Two dictators -- which one is a role model for Duterte? | Global News
Emil Amok!

Two dictators — which one is a role model for Duterte?

/ 01:40 AM November 30, 2016

The tyrant of this island nation rose to prominence with an iron hand, amassing human rights violations through his regime’s jailing, torture and killing of political opponents.

Who are we describing?

It’s an interchangeable bio line that could apply to Cuba’s Fidel Castro or the Philippines Ferdinand Marcos.


But I’m wondering what President Duterte is thinking about all the news.


Who would he rather be?

The dictators with the similar bio line are commanding very different reactions from their respective countries and the world.

When Fidel Castro died last week, they banged pots and pans in the U.S. Miami’s Little Havana as if the wicked witch had died. The Cuban community in the U.S. is around 2 million people, half the size of the Filipino community. But when Castro died, the exiles showed up on the media in full force, speaking about how they came to the U.S. seeking freedom from the repression of Castro’s government. Castro was no hero to them.

But in Cuba, among those who stayed behind, many were moved to tears of sadness. Among those in their 50s and older, who remember the early days of the revolution, there was somber praise for Castro’s vision. His society was not perfect, but it was an attempt at a people’s utopia. Those still living it regard Castro as their leader. A legitimate socialist hero.

Now, exactly who considers Marcos a hero, really?

Not the people.


I remember being in Manila during one of the infamous pots and pans protests in the 1983. People in the Manila were protesting what they perceived was Marcos’ involvement in the death of Sen. Benigno Aquino. People were just getting up the nerve to speak out. People Power was simmering to revolution.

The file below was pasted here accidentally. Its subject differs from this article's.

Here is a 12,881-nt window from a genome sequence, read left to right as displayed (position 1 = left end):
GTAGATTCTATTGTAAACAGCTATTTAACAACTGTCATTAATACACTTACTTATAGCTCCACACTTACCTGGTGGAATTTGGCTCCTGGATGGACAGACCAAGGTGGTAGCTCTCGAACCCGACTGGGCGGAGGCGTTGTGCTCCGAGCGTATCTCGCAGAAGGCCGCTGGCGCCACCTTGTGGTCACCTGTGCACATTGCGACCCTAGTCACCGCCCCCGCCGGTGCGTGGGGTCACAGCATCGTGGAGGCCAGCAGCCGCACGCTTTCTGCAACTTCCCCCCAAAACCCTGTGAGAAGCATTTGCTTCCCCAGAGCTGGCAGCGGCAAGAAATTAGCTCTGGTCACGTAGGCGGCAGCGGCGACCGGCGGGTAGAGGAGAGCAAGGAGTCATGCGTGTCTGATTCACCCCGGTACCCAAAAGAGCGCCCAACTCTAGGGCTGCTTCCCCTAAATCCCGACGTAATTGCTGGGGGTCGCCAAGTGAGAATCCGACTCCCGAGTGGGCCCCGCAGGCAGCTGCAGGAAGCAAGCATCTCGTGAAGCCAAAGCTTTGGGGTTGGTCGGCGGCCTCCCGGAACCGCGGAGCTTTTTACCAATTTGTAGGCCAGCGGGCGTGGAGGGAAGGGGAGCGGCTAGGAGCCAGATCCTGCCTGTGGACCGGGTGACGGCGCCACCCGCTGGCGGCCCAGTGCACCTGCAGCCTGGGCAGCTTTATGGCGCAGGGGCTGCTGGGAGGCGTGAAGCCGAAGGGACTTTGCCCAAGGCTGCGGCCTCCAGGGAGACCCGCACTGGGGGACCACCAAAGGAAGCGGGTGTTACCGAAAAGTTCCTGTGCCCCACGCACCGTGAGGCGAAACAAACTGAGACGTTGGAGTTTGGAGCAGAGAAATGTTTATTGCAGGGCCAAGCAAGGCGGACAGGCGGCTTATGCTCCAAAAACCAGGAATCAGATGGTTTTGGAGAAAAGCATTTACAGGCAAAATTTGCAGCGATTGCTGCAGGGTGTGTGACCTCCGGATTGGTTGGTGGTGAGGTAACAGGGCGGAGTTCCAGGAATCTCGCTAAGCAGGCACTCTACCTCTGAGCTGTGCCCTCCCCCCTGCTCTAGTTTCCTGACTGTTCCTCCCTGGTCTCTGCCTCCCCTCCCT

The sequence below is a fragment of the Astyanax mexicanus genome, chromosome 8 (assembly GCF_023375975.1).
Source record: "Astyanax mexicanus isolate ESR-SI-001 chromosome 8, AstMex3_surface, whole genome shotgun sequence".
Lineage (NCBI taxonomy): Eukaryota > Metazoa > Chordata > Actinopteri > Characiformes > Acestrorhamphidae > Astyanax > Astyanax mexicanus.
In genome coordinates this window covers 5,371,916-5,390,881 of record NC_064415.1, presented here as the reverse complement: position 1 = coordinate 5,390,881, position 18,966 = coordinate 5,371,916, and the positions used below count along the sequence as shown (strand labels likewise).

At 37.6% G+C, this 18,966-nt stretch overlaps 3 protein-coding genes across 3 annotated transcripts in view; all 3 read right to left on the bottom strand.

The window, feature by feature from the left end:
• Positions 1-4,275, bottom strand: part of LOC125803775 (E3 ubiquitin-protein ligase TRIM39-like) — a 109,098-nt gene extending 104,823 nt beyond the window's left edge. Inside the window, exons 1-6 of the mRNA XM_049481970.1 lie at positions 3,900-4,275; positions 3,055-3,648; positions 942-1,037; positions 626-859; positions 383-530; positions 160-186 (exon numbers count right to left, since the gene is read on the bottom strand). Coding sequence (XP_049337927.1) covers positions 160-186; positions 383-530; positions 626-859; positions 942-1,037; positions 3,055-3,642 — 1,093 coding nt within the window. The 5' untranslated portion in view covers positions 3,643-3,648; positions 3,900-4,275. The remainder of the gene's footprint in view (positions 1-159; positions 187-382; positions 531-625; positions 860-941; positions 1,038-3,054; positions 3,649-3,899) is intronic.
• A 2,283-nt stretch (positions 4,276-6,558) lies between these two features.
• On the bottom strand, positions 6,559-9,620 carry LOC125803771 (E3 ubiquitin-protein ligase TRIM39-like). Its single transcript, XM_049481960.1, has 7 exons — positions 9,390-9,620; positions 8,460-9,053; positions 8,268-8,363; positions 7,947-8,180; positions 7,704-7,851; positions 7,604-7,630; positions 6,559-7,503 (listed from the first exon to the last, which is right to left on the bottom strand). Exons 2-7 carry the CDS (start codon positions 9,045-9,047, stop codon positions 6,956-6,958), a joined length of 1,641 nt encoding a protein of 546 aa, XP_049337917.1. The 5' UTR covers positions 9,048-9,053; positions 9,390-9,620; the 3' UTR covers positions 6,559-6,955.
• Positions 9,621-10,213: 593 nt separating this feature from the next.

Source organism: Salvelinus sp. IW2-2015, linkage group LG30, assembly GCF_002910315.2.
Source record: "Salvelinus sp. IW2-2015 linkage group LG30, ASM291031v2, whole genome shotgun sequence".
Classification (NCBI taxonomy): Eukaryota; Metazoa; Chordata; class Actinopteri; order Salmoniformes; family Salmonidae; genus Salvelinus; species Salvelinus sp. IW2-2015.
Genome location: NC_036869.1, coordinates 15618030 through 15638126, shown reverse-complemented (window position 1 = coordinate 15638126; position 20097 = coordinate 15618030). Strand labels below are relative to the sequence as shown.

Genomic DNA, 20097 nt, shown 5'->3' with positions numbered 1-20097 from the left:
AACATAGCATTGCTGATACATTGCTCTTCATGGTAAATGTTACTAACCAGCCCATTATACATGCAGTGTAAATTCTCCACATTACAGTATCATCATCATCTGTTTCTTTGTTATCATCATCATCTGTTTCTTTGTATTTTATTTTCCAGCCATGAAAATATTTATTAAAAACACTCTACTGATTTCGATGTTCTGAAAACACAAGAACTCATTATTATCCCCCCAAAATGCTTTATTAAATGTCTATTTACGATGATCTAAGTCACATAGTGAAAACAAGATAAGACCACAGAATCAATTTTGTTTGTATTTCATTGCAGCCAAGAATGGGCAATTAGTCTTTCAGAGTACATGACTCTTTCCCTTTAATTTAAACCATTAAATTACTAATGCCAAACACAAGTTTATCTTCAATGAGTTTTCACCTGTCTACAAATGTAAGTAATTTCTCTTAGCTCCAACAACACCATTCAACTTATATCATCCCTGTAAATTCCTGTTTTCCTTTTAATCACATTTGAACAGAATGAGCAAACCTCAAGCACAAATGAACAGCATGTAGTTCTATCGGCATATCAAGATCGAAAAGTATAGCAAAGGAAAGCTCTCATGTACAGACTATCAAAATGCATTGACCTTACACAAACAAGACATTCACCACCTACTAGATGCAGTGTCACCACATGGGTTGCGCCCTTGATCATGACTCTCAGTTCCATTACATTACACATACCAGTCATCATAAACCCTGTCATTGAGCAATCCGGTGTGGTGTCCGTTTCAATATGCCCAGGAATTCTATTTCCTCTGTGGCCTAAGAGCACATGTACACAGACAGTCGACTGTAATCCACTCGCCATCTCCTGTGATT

Judging from the reaction in Manila, with protests last week, I don’t imagine that feeling has totally died. Marcos a hero? Not to victims of his regime, their families and friends. They remain unforgiving.

And then there are the citizens of the RP living in the country’s peso economy. Imagine a Philippines with the wealth that Marcos took for his own personal fortune? A boomlet in the economy today, with some of the highest GDP growth in Asia doesn’t mask the sins. It’s just an ugly reminder of the looting of the country.

Harder to mask is that all the recent growth in the RP tends to help the 1 percent, not the vast majority. Americans can relate to income inequality. At least in the U.S. there is well defined middle-class, unlike the Philippines Top and Bottom economy.

No country can claim to be doing so well when it relies so heavily on remittances from overseas workers.

$29.7 billion from OFWs to the Philippines? It’s obscene. It’s plain to see the hero didn’t create jobs or wealth for the masses to improve the society.

But the hero created a country where people are forced to leave. Some hero.

The animus toward Marcos is still very real in America.